Thomas’ mask is coming together nicely. It will be a mask of grapes.
You can’t make a mask without trying it on!
It was great watching the participant’s ideas come to life! Everyone worked hard to get their projects ready for the next phase: covering the entire thing in Papier-mâché! It is very exciting to know that each person is getting closer to completing their mask or puppet they created themselves.
Maker In Residence Donovan Zimmerman passes around a puppet head he has crafted, showing the student participants cool examples to inspire them.
Donovan explain concepts of movement with a vulture puppet.
Sarah is sculpting and forming the base for a creature she has designed out of cardboard and masking tape.
The whole crew took to making things almost immediately after an inspirational and informative introduction from Donovan.
Here Livian is beginning to bring her creation to life.
Sunday was the first build session for the Maker In Residence, Spring 2017. Student participants got to meet and learn the basics of puppet making and forming techniques from Donovan Zimmerman (paperhand.org). Students from many different backgrounds are part of the program, but they all have a desire to make interesting and creative objects as a common goal. Donovan started by showing them examples of his work, and then he gave a hands-on tutorial of how to sculpt and make forms using simple materials such as cardboard and masking tape. It was a lot of fun, and all participants quickly took to the tools Donovan showed them to begin sketching, and bring their forms to life.
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We are extending the deadline for the Spring Maker in Residence until the end of the week. Make sure you get your application done by Friday January 27 at 11:59pm!
For the past month, the Maker-in-Residence students have been working hard on their habitats for native bees. They are finally finished and will be sharing their projects on November 18th in the Murray Makerspace from 4-6pm. All UNC undergrads are welcome to come check out the projects and learn more about the artistic process behind creating the habitats! Food and beverages will be provided. If you are planning on attending, please RSVP to the Facebook event below:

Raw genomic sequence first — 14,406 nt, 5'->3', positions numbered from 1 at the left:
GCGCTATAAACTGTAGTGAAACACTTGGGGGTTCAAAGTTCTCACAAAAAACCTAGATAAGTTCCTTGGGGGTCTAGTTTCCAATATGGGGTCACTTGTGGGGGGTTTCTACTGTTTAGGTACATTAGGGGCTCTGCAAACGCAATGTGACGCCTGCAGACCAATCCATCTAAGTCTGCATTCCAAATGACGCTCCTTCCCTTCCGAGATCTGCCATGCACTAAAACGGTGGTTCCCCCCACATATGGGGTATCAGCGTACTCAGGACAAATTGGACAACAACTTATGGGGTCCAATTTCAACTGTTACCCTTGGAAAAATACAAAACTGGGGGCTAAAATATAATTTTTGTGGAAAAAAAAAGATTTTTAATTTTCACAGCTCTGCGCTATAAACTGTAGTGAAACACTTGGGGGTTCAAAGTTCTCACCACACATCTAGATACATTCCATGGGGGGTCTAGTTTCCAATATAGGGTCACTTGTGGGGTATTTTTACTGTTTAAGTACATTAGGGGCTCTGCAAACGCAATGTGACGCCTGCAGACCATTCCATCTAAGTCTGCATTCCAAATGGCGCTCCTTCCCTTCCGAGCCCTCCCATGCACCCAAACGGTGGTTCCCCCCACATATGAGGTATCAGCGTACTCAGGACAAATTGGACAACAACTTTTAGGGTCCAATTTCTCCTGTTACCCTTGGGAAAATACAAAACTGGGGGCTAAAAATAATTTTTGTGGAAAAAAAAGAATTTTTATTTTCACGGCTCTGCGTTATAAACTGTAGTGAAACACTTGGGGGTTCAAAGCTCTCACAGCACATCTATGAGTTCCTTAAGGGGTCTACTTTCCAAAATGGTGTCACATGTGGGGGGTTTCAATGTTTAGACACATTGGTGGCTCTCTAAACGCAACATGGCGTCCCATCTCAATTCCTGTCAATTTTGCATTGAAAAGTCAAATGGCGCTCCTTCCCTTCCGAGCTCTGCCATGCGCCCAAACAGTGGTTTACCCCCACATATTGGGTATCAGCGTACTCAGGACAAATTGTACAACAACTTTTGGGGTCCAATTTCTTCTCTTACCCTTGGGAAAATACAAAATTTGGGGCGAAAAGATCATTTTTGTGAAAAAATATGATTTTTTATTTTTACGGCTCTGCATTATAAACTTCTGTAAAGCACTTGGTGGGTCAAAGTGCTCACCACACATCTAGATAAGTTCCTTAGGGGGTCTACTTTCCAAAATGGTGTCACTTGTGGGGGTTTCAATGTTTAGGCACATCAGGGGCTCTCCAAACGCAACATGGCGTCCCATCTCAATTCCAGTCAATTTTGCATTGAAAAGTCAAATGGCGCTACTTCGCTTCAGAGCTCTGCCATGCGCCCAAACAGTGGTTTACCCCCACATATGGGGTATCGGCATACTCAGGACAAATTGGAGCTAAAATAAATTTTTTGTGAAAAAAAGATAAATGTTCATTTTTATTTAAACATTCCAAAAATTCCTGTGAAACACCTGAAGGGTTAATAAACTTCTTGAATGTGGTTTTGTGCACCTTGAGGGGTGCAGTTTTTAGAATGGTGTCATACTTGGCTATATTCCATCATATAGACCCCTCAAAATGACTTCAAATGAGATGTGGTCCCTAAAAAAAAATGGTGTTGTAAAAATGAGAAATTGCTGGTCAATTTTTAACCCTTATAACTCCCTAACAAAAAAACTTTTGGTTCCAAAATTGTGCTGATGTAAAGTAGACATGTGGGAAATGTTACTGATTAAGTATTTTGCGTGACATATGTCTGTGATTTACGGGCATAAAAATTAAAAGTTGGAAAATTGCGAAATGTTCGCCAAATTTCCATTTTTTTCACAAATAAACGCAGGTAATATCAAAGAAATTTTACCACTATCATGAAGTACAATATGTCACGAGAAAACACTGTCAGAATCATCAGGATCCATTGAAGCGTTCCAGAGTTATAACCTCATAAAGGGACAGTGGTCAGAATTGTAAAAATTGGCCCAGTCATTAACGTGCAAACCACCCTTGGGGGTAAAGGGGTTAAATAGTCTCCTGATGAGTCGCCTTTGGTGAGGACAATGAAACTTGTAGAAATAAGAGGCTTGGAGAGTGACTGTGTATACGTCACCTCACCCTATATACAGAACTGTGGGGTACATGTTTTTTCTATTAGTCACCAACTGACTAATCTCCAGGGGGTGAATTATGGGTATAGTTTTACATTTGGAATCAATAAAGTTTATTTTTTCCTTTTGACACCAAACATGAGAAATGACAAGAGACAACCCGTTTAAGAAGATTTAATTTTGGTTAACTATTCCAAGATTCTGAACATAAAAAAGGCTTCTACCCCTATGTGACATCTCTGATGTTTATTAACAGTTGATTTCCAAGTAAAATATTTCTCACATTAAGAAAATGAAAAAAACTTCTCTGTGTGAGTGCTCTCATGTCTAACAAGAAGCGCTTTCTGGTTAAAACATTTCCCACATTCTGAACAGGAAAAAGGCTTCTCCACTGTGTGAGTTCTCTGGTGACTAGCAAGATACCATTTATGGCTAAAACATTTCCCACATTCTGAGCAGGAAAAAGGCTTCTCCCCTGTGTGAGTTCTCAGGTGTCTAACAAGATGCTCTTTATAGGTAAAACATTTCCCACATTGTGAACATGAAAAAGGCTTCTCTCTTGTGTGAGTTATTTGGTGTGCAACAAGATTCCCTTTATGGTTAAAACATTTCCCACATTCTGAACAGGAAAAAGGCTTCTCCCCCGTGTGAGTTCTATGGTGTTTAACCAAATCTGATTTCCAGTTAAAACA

October 8th Post 1
Today, we worked on making paper maquettes of our sculpture ideas. First, Forrest showed us the paper maquette that he had created for his larger metal dandelion sculpture that incorporated tubed for solitary bees. To get a feel for constructing paper sculptures, I first created a flower with 3-D elements that made me move from thinking about paper as two-dimensional, to something that could be folded and arranged to make a three-dimensional object.
After I completed the flower, I decided to try and create one of the concepts that I had drawn out previously: the bee beard. The way I imagined it was as an old man whose beard was entirely made of tubes for bees. While I was constructing it, I realized that for the bee tubes to function, they needed to be a certain length, about eight inches. This would mean that my old man would have a beard that would jut out eight inches from his face. Sadly, I had came to terms with the fact that my “buzz-stache” was not meant to “bee.”
At the end of the session, Abby showed us how the laser-cutter worked, and it was very cool. Hopefully I can learn how to use that tool and incorporate fun laser-cut shapes into my design.
October 8, 2016
Forrest shared the first step to making a big sculpture which was to make a preliminary model of ours sketches or a maquette. This process help me see my original idea in 3D form and modify it accordingly. It was very nice to see the diversity of ideas across the room and see them come alive. I have very little experience making sculptures so this process was definitely a challenge. I was able to work in different maquettes but ultimately I was able to create something that I really liked. Afterwards, we were able to learn a little about laser cutting, a fascinating tool that might complement the final look of my project.